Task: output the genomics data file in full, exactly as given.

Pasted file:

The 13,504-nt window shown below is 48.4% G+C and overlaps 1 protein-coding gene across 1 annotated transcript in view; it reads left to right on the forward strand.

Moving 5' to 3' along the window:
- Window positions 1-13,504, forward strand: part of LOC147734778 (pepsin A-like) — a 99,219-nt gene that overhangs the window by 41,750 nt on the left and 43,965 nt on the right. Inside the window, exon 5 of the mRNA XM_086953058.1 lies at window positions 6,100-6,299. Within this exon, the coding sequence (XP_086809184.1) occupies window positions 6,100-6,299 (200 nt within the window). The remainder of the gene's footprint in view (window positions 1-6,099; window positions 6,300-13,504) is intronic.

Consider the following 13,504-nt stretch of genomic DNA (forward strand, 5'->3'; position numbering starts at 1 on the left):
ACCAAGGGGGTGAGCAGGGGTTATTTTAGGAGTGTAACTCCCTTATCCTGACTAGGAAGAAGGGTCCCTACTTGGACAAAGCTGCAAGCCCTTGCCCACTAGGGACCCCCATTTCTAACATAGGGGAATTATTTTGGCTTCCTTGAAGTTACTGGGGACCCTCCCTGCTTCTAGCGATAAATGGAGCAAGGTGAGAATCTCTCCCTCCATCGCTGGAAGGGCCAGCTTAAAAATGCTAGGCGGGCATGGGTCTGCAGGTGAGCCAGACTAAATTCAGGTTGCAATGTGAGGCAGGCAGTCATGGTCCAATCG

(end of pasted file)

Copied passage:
The 13,504-nt window shown below is 48.4% G+C and overlaps 1 protein-coding gene across 1 annotated transcript in view; it reads left to right on the forward strand.

Moving 5' to 3' along the window:
- Window positions 1-13,504, forward strand: part of LOC147734778 (pepsin A-like) — a 99,219-nt gene that overhangs the window by 41,750 nt on the left and 43,965 nt on the right. Inside the window, exon 5 of the mRNA XM_086953058.1 lies at window positions 6,100-6,299. Within this exon, the coding sequence (XP_086809184.1) occupies window positions 6,100-6,299 (200 nt within the window). The remainder of the gene's footprint in view (window positions 1-6,099; window positions 6,300-13,504) is intronic.

Consider the following 13,504-nt stretch of genomic DNA (forward strand, 5'->3'; position numbering starts at 1 on the left):
ACCAAGGGGGTGAGCAGGGGTTATTTTAGGAGTGTAACTCCCTTATCCTGACTAGGAAGAAGGGTCCCTACTTGGACAAAGCTGCAAGCCCTTGCCCACTAGGGACCCCCATTTCTAACATAGGGGAATTATTTTGGCTTCCTTGAAGTTACTGGGGACCCTCCCTGCTTCTAGCGATAAATGGAGCAAGGTGAGAATCTCTCCCTCCATCGCTGGAAGGGCCAGCTTAAAAATGCTAGGCGGGCATGGGTCTGCAGGTGAGCCAGACTAAATTCAGGTTGCAATGTGAGGCAGGCAGTCATGGTCCAATCG